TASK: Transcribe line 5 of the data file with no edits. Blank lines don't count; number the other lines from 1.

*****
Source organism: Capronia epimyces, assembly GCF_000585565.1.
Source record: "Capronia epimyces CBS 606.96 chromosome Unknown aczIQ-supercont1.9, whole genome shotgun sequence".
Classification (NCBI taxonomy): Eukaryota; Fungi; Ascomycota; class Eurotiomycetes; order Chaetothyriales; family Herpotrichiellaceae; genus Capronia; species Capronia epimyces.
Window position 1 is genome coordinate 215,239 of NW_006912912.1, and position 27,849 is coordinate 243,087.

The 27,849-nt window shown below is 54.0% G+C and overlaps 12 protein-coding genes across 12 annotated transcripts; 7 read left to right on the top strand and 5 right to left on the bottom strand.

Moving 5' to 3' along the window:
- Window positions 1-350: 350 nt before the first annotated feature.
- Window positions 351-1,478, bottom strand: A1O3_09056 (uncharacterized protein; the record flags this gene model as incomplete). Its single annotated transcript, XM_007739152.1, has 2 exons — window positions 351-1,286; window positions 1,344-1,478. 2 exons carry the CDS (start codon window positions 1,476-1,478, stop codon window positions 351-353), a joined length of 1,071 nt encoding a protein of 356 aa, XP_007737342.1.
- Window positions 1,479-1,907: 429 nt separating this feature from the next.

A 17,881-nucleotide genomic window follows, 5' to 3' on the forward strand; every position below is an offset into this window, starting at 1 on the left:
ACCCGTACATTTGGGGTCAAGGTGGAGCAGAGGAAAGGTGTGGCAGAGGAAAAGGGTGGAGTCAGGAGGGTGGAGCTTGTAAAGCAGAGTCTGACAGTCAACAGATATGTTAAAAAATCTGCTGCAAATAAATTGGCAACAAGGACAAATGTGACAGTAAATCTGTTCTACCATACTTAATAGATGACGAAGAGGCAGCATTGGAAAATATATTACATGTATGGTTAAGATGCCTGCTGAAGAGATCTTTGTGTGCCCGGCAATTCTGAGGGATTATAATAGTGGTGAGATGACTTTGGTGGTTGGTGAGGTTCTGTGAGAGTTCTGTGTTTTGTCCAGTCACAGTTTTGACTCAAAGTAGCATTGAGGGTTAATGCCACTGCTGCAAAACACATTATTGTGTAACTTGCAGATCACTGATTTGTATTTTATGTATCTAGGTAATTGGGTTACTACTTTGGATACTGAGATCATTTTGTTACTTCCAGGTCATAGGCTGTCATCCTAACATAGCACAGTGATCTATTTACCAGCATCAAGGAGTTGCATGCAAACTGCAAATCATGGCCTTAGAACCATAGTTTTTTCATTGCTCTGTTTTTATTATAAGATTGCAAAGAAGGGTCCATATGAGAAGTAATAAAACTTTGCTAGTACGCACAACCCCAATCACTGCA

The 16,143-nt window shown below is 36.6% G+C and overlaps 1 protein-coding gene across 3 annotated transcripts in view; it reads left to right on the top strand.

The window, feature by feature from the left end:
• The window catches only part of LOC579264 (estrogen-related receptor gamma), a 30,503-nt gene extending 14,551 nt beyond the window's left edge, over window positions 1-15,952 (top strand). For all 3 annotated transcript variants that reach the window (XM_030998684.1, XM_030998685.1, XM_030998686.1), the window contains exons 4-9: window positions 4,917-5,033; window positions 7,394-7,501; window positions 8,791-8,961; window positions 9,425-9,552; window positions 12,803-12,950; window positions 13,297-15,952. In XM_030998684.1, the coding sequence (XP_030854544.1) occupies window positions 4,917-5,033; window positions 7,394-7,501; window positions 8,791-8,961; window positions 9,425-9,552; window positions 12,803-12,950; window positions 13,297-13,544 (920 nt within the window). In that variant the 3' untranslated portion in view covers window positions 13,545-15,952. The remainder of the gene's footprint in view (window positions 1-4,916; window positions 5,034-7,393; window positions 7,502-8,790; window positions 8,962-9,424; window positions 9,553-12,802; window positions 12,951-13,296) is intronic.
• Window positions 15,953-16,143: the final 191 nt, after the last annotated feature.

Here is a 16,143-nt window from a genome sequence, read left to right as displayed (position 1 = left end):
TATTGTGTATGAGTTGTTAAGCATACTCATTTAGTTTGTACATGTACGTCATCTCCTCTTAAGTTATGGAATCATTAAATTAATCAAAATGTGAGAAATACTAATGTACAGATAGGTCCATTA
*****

The 27,849-nt window shown below is 54.0% G+C and overlaps 12 protein-coding genes across 12 annotated transcripts; 7 read left to right on the top strand and 5 right to left on the bottom strand.